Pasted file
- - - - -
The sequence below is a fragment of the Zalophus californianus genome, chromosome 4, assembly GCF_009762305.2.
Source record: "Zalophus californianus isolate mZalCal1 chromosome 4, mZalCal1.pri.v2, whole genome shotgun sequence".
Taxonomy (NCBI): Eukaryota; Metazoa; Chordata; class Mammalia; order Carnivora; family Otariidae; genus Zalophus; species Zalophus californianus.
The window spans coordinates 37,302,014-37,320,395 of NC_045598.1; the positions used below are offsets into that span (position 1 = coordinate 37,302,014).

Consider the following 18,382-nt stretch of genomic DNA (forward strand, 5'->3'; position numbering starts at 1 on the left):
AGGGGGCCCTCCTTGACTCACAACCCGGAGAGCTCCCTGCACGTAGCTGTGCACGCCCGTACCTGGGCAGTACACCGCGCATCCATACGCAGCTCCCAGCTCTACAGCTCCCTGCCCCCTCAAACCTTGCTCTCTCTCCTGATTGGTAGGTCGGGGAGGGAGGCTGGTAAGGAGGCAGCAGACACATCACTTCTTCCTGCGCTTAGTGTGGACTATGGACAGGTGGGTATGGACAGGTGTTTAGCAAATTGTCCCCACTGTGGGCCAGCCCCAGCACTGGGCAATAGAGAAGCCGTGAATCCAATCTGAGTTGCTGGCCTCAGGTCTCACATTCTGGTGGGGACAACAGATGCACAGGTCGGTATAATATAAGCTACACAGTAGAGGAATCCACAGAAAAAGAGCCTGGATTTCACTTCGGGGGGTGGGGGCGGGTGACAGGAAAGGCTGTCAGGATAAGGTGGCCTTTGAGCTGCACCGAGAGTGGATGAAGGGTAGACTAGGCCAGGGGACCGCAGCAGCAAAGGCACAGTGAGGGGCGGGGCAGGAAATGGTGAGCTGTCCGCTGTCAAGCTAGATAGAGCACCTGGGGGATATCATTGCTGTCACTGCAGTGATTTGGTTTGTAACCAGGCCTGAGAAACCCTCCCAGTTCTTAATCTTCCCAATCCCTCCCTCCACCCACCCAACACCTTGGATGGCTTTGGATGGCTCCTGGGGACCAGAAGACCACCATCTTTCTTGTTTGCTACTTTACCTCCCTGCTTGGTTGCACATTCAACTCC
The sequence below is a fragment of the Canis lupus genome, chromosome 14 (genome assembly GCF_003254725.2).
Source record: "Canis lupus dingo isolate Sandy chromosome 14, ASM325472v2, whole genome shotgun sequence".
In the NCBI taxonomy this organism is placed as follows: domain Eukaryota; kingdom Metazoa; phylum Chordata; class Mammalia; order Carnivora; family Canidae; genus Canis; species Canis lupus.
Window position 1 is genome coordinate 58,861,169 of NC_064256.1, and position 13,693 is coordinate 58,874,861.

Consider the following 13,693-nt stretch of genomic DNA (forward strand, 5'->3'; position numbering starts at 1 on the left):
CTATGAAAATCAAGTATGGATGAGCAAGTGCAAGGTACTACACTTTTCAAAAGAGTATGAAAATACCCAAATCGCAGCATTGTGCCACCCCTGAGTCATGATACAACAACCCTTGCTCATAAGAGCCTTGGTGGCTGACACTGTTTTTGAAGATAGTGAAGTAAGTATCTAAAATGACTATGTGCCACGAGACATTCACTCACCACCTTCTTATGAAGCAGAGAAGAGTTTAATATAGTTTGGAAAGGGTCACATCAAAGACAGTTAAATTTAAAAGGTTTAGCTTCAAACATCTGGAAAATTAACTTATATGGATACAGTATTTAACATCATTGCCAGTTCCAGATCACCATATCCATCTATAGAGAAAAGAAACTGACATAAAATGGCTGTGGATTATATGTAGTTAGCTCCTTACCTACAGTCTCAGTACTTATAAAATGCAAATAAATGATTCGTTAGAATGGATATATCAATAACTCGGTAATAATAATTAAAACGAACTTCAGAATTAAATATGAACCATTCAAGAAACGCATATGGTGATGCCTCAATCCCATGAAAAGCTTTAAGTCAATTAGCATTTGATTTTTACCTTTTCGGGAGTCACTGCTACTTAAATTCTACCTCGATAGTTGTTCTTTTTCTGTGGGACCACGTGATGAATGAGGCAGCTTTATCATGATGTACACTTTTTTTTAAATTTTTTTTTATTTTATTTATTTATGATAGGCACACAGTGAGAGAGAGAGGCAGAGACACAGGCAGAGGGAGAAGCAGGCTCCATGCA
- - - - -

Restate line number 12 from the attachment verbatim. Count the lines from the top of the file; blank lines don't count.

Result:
CTATGAAAATCAAGTATGGATGAGCAAGTGCAAGGTACTACACTTTTCAAAAGAGTATGAAAATACCCAAATCGCAGCATTGTGCCACCCCTGAGTCATGATACAACAACCCTTGCTCATAAGAGCCTTGGTGGCTGACACTGTTTTTGAAGATAGTGAAGTAAGTATCTAAAATGACTATGTGCCACGAGACATTCACTCACCACCTTCTTATGAAGCAGAGAAGAGTTTAATATAGTTTGGAAAGGGTCACATCAAAGACAGTTAAATTTAAAAGGTTTAGCTTCAAACATCTGGAAAATTAACTTATATGGATACAGTATTTAACATCATTGCCAGTTCCAGATCACCATATCCATCTATAGAGAAAAGAAACTGACATAAAATGGCTGTGGATTATATGTAGTTAGCTCCTTACCTACAGTCTCAGTACTTATAAAATGCAAATAAATGATTCGTTAGAATGGATATATCAATAACTCGGTAATAATAATTAAAACGAACTTCAGAATTAAATATGAACCATTCAAGAAACGCATATGGTGATGCCTCAATCCCATGAAAAGCTTTAAGTCAATTAGCATTTGATTTTTACCTTTTCGGGAGTCACTGCTACTTAAATTCTACCTCGATAGTTGTTCTTTTTCTGTGGGACCACGTGATGAATGAGGCAGCTTTATCATGATGTACACTTTTTTTTAAATTTTTTTTTATTTTATTTATTTATGATAGGCACACAGTGAGAGAGAGAGGCAGAGACACAGGCAGAGGGAGAAGCAGGCTCCATGCA